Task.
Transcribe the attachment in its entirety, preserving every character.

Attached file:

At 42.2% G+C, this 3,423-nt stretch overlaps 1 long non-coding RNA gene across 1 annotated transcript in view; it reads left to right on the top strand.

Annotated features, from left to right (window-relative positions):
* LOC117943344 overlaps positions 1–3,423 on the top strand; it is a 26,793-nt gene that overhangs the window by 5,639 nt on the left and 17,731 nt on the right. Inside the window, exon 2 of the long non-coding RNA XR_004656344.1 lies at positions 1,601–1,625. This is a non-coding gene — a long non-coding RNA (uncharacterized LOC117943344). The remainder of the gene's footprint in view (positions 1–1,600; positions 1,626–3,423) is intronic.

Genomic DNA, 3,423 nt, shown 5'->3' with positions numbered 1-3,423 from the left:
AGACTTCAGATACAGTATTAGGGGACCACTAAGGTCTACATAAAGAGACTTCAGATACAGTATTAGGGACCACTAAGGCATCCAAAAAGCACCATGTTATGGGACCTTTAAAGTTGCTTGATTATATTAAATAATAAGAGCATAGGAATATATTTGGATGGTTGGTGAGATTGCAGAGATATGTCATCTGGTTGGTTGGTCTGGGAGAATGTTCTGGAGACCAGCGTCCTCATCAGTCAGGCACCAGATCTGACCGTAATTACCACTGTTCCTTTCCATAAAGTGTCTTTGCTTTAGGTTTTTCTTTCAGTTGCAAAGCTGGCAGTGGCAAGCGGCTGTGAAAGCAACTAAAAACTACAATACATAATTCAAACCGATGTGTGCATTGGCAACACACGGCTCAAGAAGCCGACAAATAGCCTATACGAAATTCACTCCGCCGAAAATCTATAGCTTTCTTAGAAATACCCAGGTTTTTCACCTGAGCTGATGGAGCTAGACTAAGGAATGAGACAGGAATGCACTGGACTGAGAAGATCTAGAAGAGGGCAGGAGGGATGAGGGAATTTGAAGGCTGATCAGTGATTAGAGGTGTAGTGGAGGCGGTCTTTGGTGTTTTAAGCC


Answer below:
At 42.2% G+C, this 3,423-nt stretch overlaps 1 long non-coding RNA gene across 1 annotated transcript in view; it reads left to right on the top strand.

Annotated features, from left to right (window-relative positions):
* LOC117943344 overlaps positions 1–3,423 on the top strand; it is a 26,793-nt gene that overhangs the window by 5,639 nt on the left and 17,731 nt on the right. Inside the window, exon 2 of the long non-coding RNA XR_004656344.1 lies at positions 1,601–1,625. This is a non-coding gene — a long non-coding RNA (uncharacterized LOC117943344). The remainder of the gene's footprint in view (positions 1–1,600; positions 1,626–3,423) is intronic.

Genomic DNA, 3,423 nt, shown 5'->3' with positions numbered 1-3,423 from the left:
AGACTTCAGATACAGTATTAGGGGACCACTAAGGTCTACATAAAGAGACTTCAGATACAGTATTAGGGACCACTAAGGCATCCAAAAAGCACCATGTTATGGGACCTTTAAAGTTGCTTGATTATATTAAATAATAAGAGCATAGGAATATATTTGGATGGTTGGTGAGATTGCAGAGATATGTCATCTGGTTGGTTGGTCTGGGAGAATGTTCTGGAGACCAGCGTCCTCATCAGTCAGGCACCAGATCTGACCGTAATTACCACTGTTCCTTTCCATAAAGTGTCTTTGCTTTAGGTTTTTCTTTCAGTTGCAAAGCTGGCAGTGGCAAGCGGCTGTGAAAGCAACTAAAAACTACAATACATAATTCAAACCGATGTGTGCATTGGCAACACACGGCTCAAGAAGCCGACAAATAGCCTATACGAAATTCACTCCGCCGAAAATCTATAGCTTTCTTAGAAATACCCAGGTTTTTCACCTGAGCTGATGGAGCTAGACTAAGGAATGAGACAGGAATGCACTGGACTGAGAAGATCTAGAAGAGGGCAGGAGGGATGAGGGAATTTGAAGGCTGATCAGTGATTAGAGGTGTAGTGGAGGCGGTCTTTGGTGTTTTAAGCC